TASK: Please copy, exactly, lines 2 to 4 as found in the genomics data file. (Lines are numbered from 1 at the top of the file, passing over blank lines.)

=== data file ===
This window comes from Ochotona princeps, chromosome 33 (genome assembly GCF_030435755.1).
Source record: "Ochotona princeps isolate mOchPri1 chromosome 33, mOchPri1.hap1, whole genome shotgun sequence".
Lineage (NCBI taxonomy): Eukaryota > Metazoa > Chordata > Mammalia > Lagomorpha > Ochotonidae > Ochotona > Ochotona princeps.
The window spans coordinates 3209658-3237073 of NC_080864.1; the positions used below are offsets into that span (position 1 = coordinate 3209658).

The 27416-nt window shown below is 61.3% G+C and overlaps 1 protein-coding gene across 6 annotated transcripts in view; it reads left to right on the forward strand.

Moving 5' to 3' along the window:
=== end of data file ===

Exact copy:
Source record: "Ochotona princeps isolate mOchPri1 chromosome 33, mOchPri1.hap1, whole genome shotgun sequence".
Lineage (NCBI taxonomy): Eukaryota > Metazoa > Chordata > Mammalia > Lagomorpha > Ochotonidae > Ochotona > Ochotona princeps.
The window spans coordinates 3209658-3237073 of NC_080864.1; the positions used below are offsets into that span (position 1 = coordinate 3209658).